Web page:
Laptops for teachers: An evaluation of the TELA scheme in Otago schools
The purpose of this evaluation was to investigate the impacts of the Laptops for Teachers Scheme (TELA) on primary schools within the Otago region.
Author(s): Keryn Pratt, Kwok-Wing Lai & Ann Trewern with Fiona Concannon & Harriet Sutton. Report prepared for the Ministry of Education.
Date Published: May 2010
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Section 5: Personal factors affecting laptop use
While it is apparent that there is variation at a school level in terms of the work culture that may impact on the effectiveness of the TELA scheme, there is also the potential for individual differences to play a part. Teachers' motivation and expectations of laptop use, as well as their beliefs about the value of ICT for teaching and learning, may play a part in determining how the laptops are used and the influence they have. This section explores the influence of personal factors on the implementation of the TELA scheme.
Motivation and expectation
One of the main objectives of this evaluation was to identify teachers' goals and objectives in using the TELA laptop for various professional tasks and their subsequent patterns of behaviour. This section investigates to what extent having a set of goals and objectives for laptop use may affect how and when teachers use the laptop computers. Each round, teachers were questioned about their goals and objectives of laptop use with respect to the following nine areas:
- Towards developing students' ICT skills
- Towards lesson planning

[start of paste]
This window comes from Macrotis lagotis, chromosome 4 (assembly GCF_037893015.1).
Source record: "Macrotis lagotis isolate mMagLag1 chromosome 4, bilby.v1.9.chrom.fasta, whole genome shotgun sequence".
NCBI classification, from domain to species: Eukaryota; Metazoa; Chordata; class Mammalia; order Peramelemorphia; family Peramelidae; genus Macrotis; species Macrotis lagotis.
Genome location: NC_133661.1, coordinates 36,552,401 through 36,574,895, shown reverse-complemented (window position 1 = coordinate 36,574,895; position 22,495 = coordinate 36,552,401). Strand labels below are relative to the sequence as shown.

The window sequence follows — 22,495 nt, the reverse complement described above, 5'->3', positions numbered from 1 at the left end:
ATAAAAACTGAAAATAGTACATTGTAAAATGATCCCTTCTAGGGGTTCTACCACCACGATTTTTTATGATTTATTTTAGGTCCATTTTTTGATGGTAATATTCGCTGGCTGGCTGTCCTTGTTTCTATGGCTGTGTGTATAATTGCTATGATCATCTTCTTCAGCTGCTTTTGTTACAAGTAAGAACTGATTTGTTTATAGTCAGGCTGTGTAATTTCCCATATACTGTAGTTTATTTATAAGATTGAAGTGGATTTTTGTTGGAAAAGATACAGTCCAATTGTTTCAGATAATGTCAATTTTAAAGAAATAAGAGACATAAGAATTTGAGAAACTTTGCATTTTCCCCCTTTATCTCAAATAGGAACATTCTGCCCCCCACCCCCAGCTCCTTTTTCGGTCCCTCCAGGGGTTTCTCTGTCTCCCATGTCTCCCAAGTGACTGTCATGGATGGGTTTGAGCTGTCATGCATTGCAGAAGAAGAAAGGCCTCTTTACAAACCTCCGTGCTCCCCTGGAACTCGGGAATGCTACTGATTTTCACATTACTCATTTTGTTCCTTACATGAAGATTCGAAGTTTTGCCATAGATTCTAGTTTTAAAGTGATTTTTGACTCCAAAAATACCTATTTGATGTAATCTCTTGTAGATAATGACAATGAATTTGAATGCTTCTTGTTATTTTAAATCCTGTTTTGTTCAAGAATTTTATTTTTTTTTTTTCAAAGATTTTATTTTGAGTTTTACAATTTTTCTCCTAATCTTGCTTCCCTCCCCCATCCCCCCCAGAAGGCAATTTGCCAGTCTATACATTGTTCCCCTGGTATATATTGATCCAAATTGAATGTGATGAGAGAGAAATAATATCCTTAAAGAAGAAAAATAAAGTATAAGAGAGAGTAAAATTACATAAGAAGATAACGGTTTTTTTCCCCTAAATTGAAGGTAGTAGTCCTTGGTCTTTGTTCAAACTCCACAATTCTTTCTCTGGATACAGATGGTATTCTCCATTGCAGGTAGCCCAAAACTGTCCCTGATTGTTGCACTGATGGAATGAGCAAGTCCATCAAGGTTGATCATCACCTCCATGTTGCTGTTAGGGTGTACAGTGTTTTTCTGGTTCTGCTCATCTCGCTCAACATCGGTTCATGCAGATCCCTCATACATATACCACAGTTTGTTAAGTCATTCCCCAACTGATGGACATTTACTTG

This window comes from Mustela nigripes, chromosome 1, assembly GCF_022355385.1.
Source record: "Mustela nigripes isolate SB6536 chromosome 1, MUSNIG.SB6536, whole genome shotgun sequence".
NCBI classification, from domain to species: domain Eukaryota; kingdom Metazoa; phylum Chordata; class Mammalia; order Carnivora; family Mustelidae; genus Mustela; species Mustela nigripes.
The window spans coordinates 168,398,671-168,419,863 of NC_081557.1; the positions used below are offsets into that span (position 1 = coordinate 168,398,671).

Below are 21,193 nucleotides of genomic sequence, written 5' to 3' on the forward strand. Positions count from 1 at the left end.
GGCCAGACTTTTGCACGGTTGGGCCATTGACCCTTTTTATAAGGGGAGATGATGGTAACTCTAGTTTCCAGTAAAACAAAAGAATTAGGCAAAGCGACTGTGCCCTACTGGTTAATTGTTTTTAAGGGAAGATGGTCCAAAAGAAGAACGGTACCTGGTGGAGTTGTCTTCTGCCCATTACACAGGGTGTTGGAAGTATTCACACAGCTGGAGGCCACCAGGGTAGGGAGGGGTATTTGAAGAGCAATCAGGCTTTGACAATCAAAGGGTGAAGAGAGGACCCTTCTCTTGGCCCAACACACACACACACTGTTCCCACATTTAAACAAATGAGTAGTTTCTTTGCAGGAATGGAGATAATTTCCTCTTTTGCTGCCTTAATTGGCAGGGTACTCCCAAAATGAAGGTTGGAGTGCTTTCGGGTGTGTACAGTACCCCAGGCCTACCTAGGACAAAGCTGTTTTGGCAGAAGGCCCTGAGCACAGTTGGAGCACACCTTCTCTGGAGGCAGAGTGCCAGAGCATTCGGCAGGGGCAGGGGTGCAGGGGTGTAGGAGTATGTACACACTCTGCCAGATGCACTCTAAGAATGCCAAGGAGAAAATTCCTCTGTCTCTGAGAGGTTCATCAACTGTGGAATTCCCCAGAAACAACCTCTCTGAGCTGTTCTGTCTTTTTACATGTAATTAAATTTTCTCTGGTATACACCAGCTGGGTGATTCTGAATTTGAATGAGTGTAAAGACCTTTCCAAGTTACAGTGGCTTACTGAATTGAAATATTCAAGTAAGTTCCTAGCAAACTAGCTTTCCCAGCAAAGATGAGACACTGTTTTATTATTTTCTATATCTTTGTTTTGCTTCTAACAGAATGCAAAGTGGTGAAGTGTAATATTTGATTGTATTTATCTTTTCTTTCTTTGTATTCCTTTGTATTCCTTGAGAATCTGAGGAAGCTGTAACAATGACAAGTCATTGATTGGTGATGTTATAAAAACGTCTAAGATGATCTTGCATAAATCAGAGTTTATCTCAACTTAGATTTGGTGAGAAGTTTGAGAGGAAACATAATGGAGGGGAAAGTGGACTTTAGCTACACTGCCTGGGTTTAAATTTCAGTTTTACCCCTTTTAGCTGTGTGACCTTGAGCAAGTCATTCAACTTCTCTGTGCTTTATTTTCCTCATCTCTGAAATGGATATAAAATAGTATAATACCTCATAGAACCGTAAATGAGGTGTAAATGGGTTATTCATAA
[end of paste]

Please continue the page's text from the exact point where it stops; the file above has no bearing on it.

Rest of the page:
- Towards integrating ICT in the school curriculum
- Towards administration
- Towards teachers' own professional development and professional learning
- Towards the research and development of teaching materials and resources
- Towards ways of working with teaching colleagues in the school
- Towards ways of working with teaching colleagues in other schools and the wider community
- Towards communicating with others
Goals and expectations of laptop use
At the start of the scheme, some teachers found it difficult to state their goals across the nine areas listed above. Few teachers could articulate goals in all areas. One teacher commented, "Deep down I really haven't a clue". Nevertheless, all teachers were able to identify several general goals – including continuing to use their laptop as they were currently. Many teachers indicated they simply wanted to increase the frequency with which they used their laptops; either to continue using it, or to "use it more and better", to generally upskill or use their laptops more efficiently.